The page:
Sixties Political Films: An Annotated Bibliography
Eric Roberts and Lauren Rusk
This text, made available by the Sixties Project, is copyright (c) 1993 by the Author or by Viet Nam Generation, Inc., all rights reserved. This text may be used, printed, and archived in accordance with the Fair Use provisions of U.S. Copyright law. This text may not be archived, printed, or redistributed in any form for a fee, without the consent of the copyright holder. This notice must accompany any redistribution of the text. The Sixties Project, sponsored by Viet Nam Generation Inc. and the Institute of Advanced Technology in the Humanities at the University of Virginia at Charlottesville, is a collective of humanities scholars working together on the Internet to use electronic resources to provide routes of collaboration and make available primary and secondary sources for researchers, students, teachers, writers and librarians interested in the 1960s.
THE TAILOR, Vladislav Mirzoyan, The Glasnost Film Festival, 1988, 0:50. "The Tailor is a sobering look at the spiritual void and disillusionment of the current generation of middle-aged adults. They entered life with faith in their destiny and in love. But by the dawn of the Brezhnev years, they were aged before their time, having lost the opportunity for creative self-realization."
TAILSPIN: BEHIND THE KOREAN AIRLINER TRAGEDY, David Darlow, HBO, 1989. Based on the story of the 1983 downing of Korean Airline flight 007, Tailspin illustrates the story from inside the Washington military and political establishment, where fact runs up against politics and propaganda. An exciting adventure story, but also an excellent look at the conflicts one faces in government between telling the truth and telling your superiors what they want to hear.
THE TALK OF THE TOWN, George Stevens, 1942, 1:59. Of the many Hollywood comedies from the 1930s and early 1940s that manage to poke some fun at capitalism while supporting the working class, The Talk of the Town is one of the best. Ronald Colman plays an ivory-tower law professor, who has rented a country house so that he will have peace in which to write. Cary Grant is Leopold Dilg, a factory worker and soapbox radical who stumbles into the same house while fleeing a trumped-up murder rap. With the delightfully funny Jean Arthur in the middle -- it's her house and she's Dilg's old schoolmate -- the two men must confront their different perspectives on politics and power.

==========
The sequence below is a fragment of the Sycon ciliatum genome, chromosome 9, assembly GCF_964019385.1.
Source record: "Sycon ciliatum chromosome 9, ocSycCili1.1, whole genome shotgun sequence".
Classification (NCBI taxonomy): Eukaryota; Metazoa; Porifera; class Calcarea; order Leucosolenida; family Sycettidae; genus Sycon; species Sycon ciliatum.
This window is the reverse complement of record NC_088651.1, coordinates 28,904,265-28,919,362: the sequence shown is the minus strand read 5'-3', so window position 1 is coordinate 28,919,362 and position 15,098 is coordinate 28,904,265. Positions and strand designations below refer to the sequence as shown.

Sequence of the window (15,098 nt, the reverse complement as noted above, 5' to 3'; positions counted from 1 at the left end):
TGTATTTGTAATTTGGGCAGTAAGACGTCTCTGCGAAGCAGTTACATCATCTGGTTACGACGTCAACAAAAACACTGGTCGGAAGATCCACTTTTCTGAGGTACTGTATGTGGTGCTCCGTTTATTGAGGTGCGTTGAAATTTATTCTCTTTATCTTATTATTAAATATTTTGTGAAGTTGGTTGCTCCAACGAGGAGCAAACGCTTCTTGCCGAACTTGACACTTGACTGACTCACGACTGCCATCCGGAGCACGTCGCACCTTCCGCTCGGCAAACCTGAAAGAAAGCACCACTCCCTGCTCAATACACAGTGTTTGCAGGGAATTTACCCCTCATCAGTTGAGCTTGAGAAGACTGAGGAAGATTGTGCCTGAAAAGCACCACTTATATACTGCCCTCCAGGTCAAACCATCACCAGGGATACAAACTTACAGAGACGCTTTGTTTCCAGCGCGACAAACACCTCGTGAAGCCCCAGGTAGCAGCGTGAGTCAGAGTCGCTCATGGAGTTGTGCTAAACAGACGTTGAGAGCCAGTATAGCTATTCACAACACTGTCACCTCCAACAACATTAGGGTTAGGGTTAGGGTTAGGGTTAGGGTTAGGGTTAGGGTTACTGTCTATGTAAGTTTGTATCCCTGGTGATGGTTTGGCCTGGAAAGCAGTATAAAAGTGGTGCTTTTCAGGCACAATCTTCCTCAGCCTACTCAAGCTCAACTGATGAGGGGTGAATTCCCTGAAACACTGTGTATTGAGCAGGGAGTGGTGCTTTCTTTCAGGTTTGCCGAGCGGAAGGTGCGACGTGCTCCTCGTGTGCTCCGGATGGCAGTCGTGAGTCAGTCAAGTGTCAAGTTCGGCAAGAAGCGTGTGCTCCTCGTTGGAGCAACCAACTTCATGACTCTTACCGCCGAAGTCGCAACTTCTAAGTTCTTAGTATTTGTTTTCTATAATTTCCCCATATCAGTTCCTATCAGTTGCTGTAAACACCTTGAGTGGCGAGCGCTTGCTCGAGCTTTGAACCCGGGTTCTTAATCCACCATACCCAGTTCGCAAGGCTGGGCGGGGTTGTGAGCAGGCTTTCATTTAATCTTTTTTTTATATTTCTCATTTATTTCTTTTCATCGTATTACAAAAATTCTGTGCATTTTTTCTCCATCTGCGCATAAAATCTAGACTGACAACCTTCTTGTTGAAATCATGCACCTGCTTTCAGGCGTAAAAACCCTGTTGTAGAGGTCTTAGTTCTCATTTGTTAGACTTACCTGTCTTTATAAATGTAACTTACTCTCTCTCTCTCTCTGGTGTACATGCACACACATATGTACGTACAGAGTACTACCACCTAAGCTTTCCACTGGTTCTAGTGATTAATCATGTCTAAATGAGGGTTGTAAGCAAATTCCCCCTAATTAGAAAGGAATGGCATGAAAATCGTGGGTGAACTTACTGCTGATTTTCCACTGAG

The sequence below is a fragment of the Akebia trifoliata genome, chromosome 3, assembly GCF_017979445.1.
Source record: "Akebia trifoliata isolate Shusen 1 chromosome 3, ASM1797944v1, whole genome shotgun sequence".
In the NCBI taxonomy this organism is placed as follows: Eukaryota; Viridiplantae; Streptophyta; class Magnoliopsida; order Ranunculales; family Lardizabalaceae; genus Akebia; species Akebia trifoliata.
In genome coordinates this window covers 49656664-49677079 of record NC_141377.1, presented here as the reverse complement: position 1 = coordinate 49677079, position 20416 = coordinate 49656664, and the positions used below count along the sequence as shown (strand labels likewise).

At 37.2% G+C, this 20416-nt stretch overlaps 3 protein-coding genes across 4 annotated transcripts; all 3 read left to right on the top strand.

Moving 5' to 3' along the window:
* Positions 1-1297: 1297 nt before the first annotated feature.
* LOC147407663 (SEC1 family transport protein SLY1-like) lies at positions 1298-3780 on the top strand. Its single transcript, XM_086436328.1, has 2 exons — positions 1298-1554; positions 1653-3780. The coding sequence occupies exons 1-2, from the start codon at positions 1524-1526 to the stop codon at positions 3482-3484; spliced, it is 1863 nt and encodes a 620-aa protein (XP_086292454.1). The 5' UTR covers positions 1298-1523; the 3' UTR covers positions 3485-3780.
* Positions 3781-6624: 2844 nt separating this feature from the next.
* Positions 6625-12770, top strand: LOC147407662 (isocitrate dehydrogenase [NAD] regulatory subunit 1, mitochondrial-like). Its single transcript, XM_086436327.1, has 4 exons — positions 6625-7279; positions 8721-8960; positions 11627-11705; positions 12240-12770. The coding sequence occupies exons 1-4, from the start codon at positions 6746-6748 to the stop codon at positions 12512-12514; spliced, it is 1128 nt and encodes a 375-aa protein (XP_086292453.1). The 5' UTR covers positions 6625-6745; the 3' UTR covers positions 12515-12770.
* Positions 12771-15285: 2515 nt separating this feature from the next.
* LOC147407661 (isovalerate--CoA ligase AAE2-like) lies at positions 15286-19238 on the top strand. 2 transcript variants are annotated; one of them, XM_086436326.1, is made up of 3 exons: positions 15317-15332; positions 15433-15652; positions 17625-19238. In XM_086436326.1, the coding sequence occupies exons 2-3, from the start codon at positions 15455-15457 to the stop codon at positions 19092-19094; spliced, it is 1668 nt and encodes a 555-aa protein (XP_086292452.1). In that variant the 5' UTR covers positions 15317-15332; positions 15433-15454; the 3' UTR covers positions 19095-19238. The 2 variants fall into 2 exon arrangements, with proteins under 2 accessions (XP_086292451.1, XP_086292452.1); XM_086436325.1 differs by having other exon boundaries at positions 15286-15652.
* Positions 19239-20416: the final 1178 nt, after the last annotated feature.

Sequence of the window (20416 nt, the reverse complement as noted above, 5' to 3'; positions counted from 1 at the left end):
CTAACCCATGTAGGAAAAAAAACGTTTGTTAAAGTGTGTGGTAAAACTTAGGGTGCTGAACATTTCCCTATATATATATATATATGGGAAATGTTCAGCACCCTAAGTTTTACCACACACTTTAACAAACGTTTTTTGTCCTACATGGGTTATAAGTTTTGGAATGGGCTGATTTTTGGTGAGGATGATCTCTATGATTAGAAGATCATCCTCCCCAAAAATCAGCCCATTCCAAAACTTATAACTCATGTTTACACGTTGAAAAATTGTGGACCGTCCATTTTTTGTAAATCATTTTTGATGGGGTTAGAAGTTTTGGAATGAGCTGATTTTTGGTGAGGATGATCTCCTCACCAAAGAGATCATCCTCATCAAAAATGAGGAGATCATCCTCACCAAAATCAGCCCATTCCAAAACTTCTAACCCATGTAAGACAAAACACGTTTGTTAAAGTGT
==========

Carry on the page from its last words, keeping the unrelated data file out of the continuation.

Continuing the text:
THELMA AND LOUISE, Ridley Scott, 1991, 2:10. Susan Sarandon and Geena Davis star in this feminist updating of the classic buddy movie genre. Somehow, this movie managed to generate an enormous level of controversy, mostly from men who seemed unable to handle the portrayal of women in that role. Callie Khouri won an Oscar for the story.
THIS IS HOW WE LIVE, Vladimir Oseledchik, The Glasnost Film Festival, 1987, 0:30. "A shocking look at the alienation of many Soviet young people. The ugliest of them are homegrown fascists who happily introduce us to their program for reconstructing society through sterilization. One self-styled `punk' says: `They turn us into robots. We can't think like we want.'"
THIS IS MY LIFE, Nora Ephron, Fox, 1992, 1:34. This Is My Life is a delightful comedy written and directed by Nora Ephron. In it, Julie Kavner (who also supplies the voice of Marge Simpson) plays a department store salesclerk from New York as she struggles to succeed as a stand-up comic, changing her life along with the lives of her two daughters. Putting women center stage and focusing on how they interact, the film is a welcome contrast to the male-oriented Hollywood standard.
THROUGH THE WIRE, Nina Rosenblum, 1990. A documentary exposing the use of the Federal prison system against political prisoners in the United States. The film examines the lives and situation of three women who were held in the control unit of the Female High Security Unit in Lexington, KY. Included in the PBS P.O.V. series in 1990.
THE TIMES OF HARVEY MILK, Robert Epstein and Richard Schiechen, 1984, 1:27. The Times of Harvey Milk vividly illustrates the strength of the gay community in San Francisco from the early political struggles, through the successful defeat of the Briggs initiative, and on through the tragedy of the assassination. Winner of the 1984 Academy Award for Best Documentary.
TRIAL OF THE AVCO PLOUGHSHARES, Julie Gustafson and John Reilly, 1987. Records the trial of seven activists who were charged with trespass and malicious damage to computer systems and office equipment at a nuclear-weapons manufacturer in Massachusetts.
VIETNAM EXPERIENCE, Daniel Keller and Country Joe McDonald, 1987. The horror of the war in Vietnam packaged into a "music video" with Country Joe's songs, including, of course: "And it's one, two, three, what are we fighting for?"